Some locals recalled one of Buti’s more memorable sermons from early on in the revolt, in which he told President Assad he had a vision that Syria would ‘receive God’s wrath’, but would survive.
PHUKET: Ex-French president Nicolas Sarkozy was placed under formal investigation yesterday for “abuse of weakness” in a 2007 party funding case involving elderly L Oreal heiress Liliane Bettencourt, the public prosecutor said.
The risk for Sarkozy, unseated May last year but considered a potential conservative candidate in the 2017 presidential race, is that he may end up plagued by suspicion for months or years, even if his lawyer says there is no case against him.
Under French law, a formal investigation is the final step before a suspect is accused of a crime. Sarkozy, who only this month hinted he could make a political comeback, repeatedly has denie
— Phuket Gazette Editors
People have short memories. Why the Boeing 737 MAX will survive the current crisis.
If history is anything to go on people’s current fears about the Boeing 737 MAX jets will be short-lived.
The make0ver of the venerable 737 plane, the most popular passenger jet in history, was supposed to set Boeing on a path to success. Airlines said it was the plane they wanted – perfect for short-haul, cheap to run, new efficient engines.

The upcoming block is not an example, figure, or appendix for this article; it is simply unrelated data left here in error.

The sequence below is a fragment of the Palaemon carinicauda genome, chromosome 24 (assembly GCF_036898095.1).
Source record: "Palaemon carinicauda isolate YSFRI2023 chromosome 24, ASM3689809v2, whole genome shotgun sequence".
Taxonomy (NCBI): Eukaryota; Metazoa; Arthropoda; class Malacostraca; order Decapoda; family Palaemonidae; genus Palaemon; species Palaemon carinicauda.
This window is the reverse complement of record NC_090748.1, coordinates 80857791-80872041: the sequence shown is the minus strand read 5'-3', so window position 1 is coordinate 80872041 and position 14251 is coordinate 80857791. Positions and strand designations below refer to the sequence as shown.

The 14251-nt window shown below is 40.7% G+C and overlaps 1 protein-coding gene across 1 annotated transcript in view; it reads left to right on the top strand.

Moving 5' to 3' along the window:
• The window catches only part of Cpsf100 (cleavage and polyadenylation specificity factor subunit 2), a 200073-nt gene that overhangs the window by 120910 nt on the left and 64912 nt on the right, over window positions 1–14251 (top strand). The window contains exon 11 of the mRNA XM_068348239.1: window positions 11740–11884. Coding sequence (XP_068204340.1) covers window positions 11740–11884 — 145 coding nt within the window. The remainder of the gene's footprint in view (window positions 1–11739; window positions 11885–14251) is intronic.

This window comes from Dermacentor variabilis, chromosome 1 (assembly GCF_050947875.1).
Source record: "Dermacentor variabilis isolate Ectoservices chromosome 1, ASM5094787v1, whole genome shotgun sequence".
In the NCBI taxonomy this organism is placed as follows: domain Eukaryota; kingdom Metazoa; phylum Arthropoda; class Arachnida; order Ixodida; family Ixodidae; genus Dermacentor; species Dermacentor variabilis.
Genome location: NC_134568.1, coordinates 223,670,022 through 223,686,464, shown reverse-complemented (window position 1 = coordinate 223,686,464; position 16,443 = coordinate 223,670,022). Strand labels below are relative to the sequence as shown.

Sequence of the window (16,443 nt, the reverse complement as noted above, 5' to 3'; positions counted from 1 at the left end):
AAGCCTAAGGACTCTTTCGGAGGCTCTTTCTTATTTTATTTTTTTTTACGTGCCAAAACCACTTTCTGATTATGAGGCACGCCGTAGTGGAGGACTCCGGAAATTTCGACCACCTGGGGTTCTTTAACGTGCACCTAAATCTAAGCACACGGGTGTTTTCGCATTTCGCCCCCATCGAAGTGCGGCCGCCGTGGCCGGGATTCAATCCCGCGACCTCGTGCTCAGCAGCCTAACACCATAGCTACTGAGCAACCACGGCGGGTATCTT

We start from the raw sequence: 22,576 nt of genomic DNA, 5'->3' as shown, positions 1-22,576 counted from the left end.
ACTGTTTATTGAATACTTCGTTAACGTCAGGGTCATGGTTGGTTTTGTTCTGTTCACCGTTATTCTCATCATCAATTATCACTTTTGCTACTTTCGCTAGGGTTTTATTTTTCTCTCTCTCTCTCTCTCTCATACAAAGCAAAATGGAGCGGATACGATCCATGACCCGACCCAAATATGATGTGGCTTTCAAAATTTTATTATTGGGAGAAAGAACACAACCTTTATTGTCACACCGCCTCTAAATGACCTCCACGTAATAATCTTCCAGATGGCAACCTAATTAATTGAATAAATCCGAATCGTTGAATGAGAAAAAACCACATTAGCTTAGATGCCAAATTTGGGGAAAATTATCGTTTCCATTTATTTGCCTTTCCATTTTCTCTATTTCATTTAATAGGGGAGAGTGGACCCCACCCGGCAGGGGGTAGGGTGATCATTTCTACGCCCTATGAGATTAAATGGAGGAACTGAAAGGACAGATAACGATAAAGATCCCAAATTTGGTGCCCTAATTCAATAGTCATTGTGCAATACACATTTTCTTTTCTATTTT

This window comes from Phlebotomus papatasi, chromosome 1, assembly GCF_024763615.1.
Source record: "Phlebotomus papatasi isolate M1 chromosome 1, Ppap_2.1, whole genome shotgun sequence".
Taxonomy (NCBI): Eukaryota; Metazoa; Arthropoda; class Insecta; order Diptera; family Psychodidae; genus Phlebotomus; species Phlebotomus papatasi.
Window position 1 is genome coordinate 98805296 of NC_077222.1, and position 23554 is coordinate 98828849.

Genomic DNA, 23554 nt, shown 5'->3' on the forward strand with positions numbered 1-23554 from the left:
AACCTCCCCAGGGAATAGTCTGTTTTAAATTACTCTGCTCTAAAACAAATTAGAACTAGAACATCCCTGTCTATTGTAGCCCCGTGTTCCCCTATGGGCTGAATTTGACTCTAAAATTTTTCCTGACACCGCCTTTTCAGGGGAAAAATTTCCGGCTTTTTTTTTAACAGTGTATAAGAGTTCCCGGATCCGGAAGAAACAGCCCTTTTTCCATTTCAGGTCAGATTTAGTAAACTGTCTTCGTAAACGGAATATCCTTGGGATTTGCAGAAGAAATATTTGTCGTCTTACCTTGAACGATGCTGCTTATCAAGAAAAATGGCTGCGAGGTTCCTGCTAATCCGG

Boeing didn’t go down the path of coming up with a new single-aisle jet to compete with the new Airbus 320 Neo series, instead they decided to come up with a revised 737. The revised plane has slightly larger and more powerful engines, is a little higher off the ground, features some new hi-tech construction materials making it lighter, upgraded avionics and, importantly, new software that was meant to make it even safer.
You can identify a 737 MAX because of the two-spoke winglets at the end of the wings.
Now two of the new series 737 MAX have crashed within six months with investigators speaking about ‘similarities’ in the early days of the crash investigation.
Travel site Kayak even added an option to screen out flights using the 737 Max jets.
If panic persisted, the media kept writing stories about it and airlines were unwilling to buy it, the future of Boeing would be in jeopardy.
That’s the current situation. But it also reflects a similar time during a four-month period in late 1965 and early 1966 when four new Boeing 727 jets crashed. Three of the crashes occurred while the planes were attempting to land at US airports. Two of them happened within three days of each other in November 1965. The 727 was the first commercial jet to fly with less than four jet engines.
Like the 737 MAX crashes, the US regulator, the FAA, defended the planes’ safety and refused to ground the 727s at the time. It issued a statement the day after the third fatal 727 crash, saying that it could find no pattern in the crashes. It declined to ground the jet.